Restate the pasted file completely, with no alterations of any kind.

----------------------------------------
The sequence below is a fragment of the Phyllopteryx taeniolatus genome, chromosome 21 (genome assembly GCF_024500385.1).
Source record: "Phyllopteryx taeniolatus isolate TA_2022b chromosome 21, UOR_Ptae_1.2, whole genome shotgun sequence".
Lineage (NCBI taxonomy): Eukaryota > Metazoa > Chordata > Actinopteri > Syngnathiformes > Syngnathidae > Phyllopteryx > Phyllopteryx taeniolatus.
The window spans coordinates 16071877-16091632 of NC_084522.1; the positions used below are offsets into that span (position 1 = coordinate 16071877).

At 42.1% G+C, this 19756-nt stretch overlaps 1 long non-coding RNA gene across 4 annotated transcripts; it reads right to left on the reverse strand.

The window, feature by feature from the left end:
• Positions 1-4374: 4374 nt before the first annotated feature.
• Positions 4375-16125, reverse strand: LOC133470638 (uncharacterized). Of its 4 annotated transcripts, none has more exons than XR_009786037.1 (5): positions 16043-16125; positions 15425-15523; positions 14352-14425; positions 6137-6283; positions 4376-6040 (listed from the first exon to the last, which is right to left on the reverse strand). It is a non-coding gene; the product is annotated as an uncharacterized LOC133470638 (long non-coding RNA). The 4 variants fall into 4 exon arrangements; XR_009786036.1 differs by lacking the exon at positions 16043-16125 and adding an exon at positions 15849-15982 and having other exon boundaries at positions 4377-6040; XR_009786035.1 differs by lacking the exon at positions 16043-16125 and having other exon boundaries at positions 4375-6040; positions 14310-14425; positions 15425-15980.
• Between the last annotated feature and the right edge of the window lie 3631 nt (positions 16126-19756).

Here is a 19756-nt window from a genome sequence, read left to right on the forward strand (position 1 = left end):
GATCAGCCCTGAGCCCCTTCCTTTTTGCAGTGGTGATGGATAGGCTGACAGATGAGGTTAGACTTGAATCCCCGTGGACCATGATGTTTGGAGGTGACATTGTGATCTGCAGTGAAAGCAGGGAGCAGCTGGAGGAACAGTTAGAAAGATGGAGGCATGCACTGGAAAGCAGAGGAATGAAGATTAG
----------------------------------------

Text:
The sequence below is a fragment of the Phyllopteryx taeniolatus genome, chromosome 21 (genome assembly GCF_024500385.1).
Source record: "Phyllopteryx taeniolatus isolate TA_2022b chromosome 21, UOR_Ptae_1.2, whole genome shotgun sequence".
Lineage (NCBI taxonomy): Eukaryota > Metazoa > Chordata > Actinopteri > Syngnathiformes > Syngnathidae > Phyllopteryx > Phyllopteryx taeniolatus.
The window spans coordinates 16071877-16091632 of NC_084522.1; the positions used below are offsets into that span (position 1 = coordinate 16071877).

At 42.1% G+C, this 19756-nt stretch overlaps 1 long non-coding RNA gene across 4 annotated transcripts; it reads right to left on the reverse strand.

The window, feature by feature from the left end:
• Positions 1-4374: 4374 nt before the first annotated feature.
• Positions 4375-16125, reverse strand: LOC133470638 (uncharacterized). Of its 4 annotated transcripts, none has more exons than XR_009786037.1 (5): positions 16043-16125; positions 15425-15523; positions 14352-14425; positions 6137-6283; positions 4376-6040 (listed from the first exon to the last, which is right to left on the reverse strand). It is a non-coding gene; the product is annotated as an uncharacterized LOC133470638 (long non-coding RNA). The 4 variants fall into 4 exon arrangements; XR_009786036.1 differs by lacking the exon at positions 16043-16125 and adding an exon at positions 15849-15982 and having other exon boundaries at positions 4377-6040; XR_009786035.1 differs by lacking the exon at positions 16043-16125 and having other exon boundaries at positions 4375-6040; positions 14310-14425; positions 15425-15980.
• Between the last annotated feature and the right edge of the window lie 3631 nt (positions 16126-19756).

Here is a 19756-nt window from a genome sequence, read left to right on the forward strand (position 1 = left end):
GATCAGCCCTGAGCCCCTTCCTTTTTGCAGTGGTGATGGATAGGCTGACAGATGAGGTTAGACTTGAATCCCCGTGGACCATGATGTTTGGAGGTGACATTGTGATCTGCAGTGAAAGCAGGGAGCAGCTGGAGGAACAGTTAGAAAGATGGAGGCATGCACTGGAAAGCAGAGGAATGAAGATTAG